6. We are committed to peace even as we daily suffer violence – the violence of unemployment, hunger, and homelessness. We have a right to feed, clothe and house our families – this is not up for negotiation. We also have a right to speak for ourselves about these inhuman conditions in which we live and have a responsibility to shed light on those that benefit both directly and indirectly from our collective misery.

7. We have a right and a duty to protect our families and each other.

8. We are collectively creating our vision for a different kind of world. We commit ourselves to daily political education, and do not take our leadership roles lightly. We will not allow ourselves to be bought or co-opted.

9. We are committed to making and controlling our own media.

10. We recognize the need for a radical break with the status quo of progressive politics. We can no longer afford to hold onto old models of organizing that do not challenge capitalism. We must actively seek a significant paradigm shift, looking to other peasant models in the rest of the world and organize across borders.

11. We recognize the intersectionality of our oppression. Racism, classism, sexism, xenophobia, homophobia, abilism, and transphobia intersect in the ways we experience daily violence. However, we will not allow the police, social workers, doctors, scholars, clergy, nonprofits, or political parties to divide us along these lines.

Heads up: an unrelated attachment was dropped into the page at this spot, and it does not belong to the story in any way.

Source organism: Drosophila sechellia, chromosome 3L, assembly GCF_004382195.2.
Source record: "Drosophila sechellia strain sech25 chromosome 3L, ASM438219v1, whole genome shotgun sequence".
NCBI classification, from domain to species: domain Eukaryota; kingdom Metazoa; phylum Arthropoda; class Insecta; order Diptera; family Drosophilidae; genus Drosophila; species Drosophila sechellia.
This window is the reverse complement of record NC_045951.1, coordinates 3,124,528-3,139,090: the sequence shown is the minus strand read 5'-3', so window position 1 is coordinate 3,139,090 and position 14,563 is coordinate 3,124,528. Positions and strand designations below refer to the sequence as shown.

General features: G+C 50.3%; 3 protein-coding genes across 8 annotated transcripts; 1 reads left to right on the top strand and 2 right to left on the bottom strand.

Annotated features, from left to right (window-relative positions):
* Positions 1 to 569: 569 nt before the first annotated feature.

12. We know the entire global capitalist economy is disrupted and undermined as new laborless electronic technology is applied to production, permanently replacing hundreds of millions of workers. These workers are cast out of, or to the margins of the economy, with little or no ability to buy the necessities of life. These workers are a new class created by robot/AI production. Our job is to build unity among this new class based on common poverty.

13. We acknowledge that this country was built on white supremacy, imperialism, colonialism, and militarism, and we resist the ongoing perpetuation of these systems of violence.

14. Our work breaks with the military, prison, nonprofit, and faith industrial complexes.

15. We honor our ancestors, lifting up their histories and work so we may learn from them and share their knowledge with the generations to come.